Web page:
Medical Malpractice vs. Negligence: Is There a Difference? March 30, 2023.
What Is Medical Malpractice?
Medical malpractice is a legal term for an act or failure to act by a medical professional that results in injury or death to a patient. Medical malpractice differs from ordinary negligence because medical professionals are held to a higher standard of care due to their relationship with patients.
Medical professionals are also supposed to be aware of the potential their actions have for harm. An act that might be negligent if carried out by an ordinary person has the potential to be malpractice if done by a doctor.
Because a lawsuit against a doctor involves understanding the difference between malpractice and negligence, you should speak with an attorney before attempting any legal action.
Examples of Malpractice
Malpractice contains an element of intent or reckless disregard. It also is behavior that deviates from the accepted norms of medical practice. Some examples of malpractice might include:
- Misreading, ignoring, or disregarding medical tests. A test might indicate the patient has diabetes, but the doctor might disregard the test because they feel the patient just needs to lose some weight.
- Surgical errors. Unnecessary surgery, surgical procedures on the wrong organ or in the wrong location, and leaving instruments inside a patient’s body are all serious and avoidable errors that result from malpractice.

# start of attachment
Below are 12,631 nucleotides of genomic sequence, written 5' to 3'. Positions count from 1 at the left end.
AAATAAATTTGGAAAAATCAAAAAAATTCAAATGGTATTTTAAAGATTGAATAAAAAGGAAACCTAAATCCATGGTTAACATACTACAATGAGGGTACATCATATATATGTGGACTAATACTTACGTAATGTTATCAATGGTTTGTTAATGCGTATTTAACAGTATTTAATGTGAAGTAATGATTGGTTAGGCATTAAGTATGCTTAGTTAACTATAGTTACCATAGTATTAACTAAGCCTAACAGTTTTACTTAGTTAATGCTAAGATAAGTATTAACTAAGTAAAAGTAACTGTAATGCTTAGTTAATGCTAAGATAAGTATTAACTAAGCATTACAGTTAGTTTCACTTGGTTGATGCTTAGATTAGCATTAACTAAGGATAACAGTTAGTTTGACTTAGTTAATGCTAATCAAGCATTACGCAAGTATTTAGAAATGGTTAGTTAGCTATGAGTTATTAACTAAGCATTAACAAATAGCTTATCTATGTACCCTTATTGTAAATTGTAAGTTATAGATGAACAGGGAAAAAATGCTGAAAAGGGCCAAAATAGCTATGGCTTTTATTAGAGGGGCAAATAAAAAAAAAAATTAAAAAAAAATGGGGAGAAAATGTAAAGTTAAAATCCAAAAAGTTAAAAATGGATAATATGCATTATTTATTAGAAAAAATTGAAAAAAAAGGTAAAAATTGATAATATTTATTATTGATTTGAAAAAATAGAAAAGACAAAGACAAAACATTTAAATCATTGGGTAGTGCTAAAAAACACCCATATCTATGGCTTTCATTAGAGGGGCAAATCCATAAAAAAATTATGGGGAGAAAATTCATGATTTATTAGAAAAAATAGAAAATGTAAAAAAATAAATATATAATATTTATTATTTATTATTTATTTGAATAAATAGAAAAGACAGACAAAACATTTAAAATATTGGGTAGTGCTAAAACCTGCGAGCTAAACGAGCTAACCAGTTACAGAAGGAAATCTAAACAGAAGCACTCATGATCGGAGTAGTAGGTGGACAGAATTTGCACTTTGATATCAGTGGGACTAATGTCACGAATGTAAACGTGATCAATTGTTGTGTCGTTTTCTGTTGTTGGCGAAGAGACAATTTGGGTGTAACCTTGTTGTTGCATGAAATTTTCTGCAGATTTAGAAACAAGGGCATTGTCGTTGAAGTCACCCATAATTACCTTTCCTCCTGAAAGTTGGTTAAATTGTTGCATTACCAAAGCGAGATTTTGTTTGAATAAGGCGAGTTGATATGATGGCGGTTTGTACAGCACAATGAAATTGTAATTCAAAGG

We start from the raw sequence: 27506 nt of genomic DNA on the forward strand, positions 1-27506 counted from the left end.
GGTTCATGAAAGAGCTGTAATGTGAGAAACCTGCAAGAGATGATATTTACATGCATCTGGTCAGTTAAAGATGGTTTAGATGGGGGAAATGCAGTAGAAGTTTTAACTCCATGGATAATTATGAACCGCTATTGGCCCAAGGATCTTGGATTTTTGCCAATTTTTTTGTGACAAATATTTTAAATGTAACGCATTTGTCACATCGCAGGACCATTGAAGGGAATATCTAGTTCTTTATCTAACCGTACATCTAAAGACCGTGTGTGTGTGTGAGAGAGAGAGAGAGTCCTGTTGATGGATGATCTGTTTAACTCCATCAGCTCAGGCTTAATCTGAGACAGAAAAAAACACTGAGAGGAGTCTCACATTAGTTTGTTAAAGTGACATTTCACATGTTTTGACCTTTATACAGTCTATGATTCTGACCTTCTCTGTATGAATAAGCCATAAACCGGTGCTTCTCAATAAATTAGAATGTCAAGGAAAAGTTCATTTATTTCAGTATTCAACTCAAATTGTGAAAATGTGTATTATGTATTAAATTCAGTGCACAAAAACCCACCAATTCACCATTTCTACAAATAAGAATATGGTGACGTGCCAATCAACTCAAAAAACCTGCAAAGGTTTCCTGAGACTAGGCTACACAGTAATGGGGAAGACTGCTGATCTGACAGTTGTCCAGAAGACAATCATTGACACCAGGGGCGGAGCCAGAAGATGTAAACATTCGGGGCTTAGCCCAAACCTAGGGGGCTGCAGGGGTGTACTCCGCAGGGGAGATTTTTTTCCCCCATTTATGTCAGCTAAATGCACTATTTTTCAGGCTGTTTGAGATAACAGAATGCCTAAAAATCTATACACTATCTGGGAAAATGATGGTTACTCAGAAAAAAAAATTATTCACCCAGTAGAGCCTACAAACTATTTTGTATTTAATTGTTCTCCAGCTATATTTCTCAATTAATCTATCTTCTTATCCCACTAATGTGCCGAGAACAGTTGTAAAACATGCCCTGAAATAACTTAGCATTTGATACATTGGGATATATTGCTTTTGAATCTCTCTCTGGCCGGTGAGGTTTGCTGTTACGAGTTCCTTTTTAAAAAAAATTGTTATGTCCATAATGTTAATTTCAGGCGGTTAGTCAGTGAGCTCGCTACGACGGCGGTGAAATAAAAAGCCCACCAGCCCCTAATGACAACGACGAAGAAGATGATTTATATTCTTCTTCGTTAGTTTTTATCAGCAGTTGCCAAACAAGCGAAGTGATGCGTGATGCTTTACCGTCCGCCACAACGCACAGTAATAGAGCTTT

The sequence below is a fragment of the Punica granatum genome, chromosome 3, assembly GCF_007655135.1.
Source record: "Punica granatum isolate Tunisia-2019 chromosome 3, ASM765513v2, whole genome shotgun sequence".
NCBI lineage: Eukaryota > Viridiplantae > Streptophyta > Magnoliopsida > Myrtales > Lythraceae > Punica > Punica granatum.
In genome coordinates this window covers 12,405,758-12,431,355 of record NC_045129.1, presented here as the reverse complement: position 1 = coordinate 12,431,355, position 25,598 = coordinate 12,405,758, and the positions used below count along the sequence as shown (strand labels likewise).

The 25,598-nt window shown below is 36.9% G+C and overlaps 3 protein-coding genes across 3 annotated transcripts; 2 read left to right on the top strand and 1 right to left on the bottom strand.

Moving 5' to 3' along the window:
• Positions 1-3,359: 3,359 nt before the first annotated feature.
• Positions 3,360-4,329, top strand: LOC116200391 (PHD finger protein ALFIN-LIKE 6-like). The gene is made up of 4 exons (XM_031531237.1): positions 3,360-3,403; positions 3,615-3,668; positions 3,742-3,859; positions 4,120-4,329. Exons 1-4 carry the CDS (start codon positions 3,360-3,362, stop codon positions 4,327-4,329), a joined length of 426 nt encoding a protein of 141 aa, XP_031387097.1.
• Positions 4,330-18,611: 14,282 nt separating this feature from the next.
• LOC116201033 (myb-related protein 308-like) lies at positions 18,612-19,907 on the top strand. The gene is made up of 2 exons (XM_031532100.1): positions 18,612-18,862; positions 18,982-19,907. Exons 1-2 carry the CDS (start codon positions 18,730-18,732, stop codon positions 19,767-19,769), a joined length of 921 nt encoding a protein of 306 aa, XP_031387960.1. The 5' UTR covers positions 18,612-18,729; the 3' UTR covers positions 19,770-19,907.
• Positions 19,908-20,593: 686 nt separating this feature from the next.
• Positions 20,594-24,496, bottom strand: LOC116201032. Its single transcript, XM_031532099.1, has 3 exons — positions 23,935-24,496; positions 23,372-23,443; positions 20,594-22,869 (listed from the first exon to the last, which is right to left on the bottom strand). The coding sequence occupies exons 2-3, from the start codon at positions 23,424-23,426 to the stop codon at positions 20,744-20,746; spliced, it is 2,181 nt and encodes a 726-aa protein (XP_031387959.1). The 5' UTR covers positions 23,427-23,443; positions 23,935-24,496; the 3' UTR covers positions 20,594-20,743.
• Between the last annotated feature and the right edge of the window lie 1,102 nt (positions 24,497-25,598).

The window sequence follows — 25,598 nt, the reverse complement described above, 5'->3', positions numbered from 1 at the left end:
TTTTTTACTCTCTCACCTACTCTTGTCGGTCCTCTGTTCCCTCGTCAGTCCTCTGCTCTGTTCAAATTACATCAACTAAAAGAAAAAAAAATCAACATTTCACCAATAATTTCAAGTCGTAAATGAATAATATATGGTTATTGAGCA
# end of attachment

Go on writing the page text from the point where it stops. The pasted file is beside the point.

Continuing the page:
- Misdiagnoses of medical conditions. Not all missed diagnoses are malpractice. However, if a patient is harmed because a doctor consistently fails to notice their condition is worsening — or if another doctor would have diagnosed the illness with the same facts — it becomes malpractice.
- Intentional malpractice. Doctors who deliberately fail to order tests or overbill patients commit malpractice as well as other types of fraud.
Whenever a patient is injured by the negligent actions of medical personnel and it could have been avoided, it may have been malpractice.
Proving Medical Malpractice Claims
Proving medical malpractice involves showing that the medical professional acted outside the established norms of care. Doctors and other medical professionals have a heightened standard of care for their patients, and this breach must be established to prove a claim. This is sometimes called the Four D’s:
- Duty of care is established by the relationship the doctor has with the patient.
- Deviation from the standard of care arises when comparing it with what another doctor would have done under similar circumstances. Expert testimony may be used in court to establish this deviation.
- Direct cause between the deviation and the injury. Records may be used to show how the failure to diagnose a condition promptly led to the patient’s chronic illness.
- Damages are required before filing any malpractice claim. The damages must be caused by the malpractice itself.
Proving medical malpractice can be difficult because there is also a time limit, known as the statute of limitations. In Ohio, the statute of limitations is only one year from the date of injury, or the date when the plaintiff (you) should reasonably have discovered the cause of the injury or illness.